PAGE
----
6) You’re ‘tampin’ not absolutely furious.

7) ‘Up North’ is located between Aberystwyth and Bangor.

8) You look forward to the Summer because the rain gets warmer.

A woman crying because she comes from Wales where it rains a lot.

9) You never get ill or poorly, you get ‘bard’.

10) If something is a huge amount of effort it’s a ‘potch’.

11) That coat is, indeed, my jacket.

12) You call your mother ‘mam’ (as in jam) not ‘mum’ or ‘mummy’.

Daughter and granddaughter kissing grandmother on cheeks.

Me, My Lovely ‘Mam’ and My Daughter

13) You always say thank you to the driver when you get off a bus.

14) A ‘scram’ is a small scratch — “The cat just scrammed me.”

15) The rest of the world has no idea where you are:

The results of a Google search for Wales showing what it's like to be Welsh.16) You save time by missing out syllables – “This pat-yo is fab-lus.”

17) But lose time by inserting extra words wherever possible – “Where to?” “By there.”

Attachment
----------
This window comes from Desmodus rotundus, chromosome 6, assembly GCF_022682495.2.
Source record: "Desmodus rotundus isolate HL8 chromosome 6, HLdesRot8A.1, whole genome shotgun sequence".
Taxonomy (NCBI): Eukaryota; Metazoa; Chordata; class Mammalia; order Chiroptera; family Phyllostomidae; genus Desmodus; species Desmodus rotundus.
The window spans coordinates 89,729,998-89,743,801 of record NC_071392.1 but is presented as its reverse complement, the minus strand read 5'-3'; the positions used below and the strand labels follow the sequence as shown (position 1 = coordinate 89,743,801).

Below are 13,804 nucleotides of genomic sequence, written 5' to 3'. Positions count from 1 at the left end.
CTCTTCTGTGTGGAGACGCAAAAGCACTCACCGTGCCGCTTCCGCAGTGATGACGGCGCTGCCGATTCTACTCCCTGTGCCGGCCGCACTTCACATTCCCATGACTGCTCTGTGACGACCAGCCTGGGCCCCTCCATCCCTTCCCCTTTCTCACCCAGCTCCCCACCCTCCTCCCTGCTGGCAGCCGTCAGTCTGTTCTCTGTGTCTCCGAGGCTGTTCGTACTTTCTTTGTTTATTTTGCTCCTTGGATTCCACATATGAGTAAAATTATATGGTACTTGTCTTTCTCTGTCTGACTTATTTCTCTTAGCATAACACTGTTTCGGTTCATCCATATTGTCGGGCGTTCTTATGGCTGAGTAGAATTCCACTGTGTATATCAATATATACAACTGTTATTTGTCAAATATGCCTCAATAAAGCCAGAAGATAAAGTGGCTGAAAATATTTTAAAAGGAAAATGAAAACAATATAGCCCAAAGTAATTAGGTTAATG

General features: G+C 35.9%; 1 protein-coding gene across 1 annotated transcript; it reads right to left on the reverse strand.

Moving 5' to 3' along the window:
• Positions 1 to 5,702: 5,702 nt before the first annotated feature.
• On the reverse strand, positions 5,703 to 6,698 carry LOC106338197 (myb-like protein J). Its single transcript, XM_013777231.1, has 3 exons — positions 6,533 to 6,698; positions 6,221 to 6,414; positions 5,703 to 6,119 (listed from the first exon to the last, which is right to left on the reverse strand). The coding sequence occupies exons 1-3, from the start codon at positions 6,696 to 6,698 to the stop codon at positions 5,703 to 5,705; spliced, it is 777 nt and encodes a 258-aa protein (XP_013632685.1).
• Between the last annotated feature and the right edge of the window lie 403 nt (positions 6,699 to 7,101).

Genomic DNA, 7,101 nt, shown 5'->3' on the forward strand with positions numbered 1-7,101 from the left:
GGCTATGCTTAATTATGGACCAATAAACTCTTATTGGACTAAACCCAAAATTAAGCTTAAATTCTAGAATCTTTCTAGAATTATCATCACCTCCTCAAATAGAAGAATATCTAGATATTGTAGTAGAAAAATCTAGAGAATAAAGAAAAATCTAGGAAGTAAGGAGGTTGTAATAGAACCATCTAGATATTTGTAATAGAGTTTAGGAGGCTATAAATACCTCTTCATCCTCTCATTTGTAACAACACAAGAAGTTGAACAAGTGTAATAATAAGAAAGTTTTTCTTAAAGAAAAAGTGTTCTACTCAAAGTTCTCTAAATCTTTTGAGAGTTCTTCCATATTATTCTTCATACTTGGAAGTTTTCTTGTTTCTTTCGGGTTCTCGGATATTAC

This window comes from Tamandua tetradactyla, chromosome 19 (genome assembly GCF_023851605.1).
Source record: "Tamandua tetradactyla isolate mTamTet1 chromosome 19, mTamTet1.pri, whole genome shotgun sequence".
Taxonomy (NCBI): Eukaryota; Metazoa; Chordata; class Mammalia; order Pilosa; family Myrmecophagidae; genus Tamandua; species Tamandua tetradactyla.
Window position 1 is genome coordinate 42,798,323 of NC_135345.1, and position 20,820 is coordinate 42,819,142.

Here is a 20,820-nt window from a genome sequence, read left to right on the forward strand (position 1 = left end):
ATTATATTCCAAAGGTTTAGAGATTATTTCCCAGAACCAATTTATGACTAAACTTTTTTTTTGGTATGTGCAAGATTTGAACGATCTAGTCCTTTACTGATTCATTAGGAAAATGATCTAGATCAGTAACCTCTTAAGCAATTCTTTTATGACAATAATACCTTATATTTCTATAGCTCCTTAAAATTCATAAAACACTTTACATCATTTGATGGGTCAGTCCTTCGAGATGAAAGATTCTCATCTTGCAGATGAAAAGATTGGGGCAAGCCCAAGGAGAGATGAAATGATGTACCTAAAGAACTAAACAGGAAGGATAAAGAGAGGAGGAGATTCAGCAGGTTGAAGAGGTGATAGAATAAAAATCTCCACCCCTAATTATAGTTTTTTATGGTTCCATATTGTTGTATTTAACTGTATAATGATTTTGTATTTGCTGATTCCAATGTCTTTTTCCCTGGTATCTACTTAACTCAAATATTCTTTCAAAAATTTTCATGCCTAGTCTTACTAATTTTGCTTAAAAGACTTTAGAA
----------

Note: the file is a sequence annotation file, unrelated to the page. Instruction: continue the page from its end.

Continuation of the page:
18) You shop in ‘Tescos’ and ‘Asdas’ not ‘Tesco’ and ‘Asda’.

19) Conversations with call centres can end in tears.

Women at an exchange centre proving the problems you have when you are Welsh.

20) You don’t need a cuddle, you need a ‘cwtch’.

21) You’re vocabulary includes the words: ‘fairplay’, ‘mun’, ‘innit’, “twp’ ‘lush’ and ‘tidy’.

22) You have to wear this to school every St David’s Day:

Vintage black and white image of a girl dressed in traditional Welsh costume.

Me Rocking My Welsh Costume

But you kind of like it.

23) It’s not unusual to be late for a meeting because you got stuck behind a tractor.

24) A ‘butty’ is a friend not a sandwich.

25) You need an art degree just to draw your country’s flag!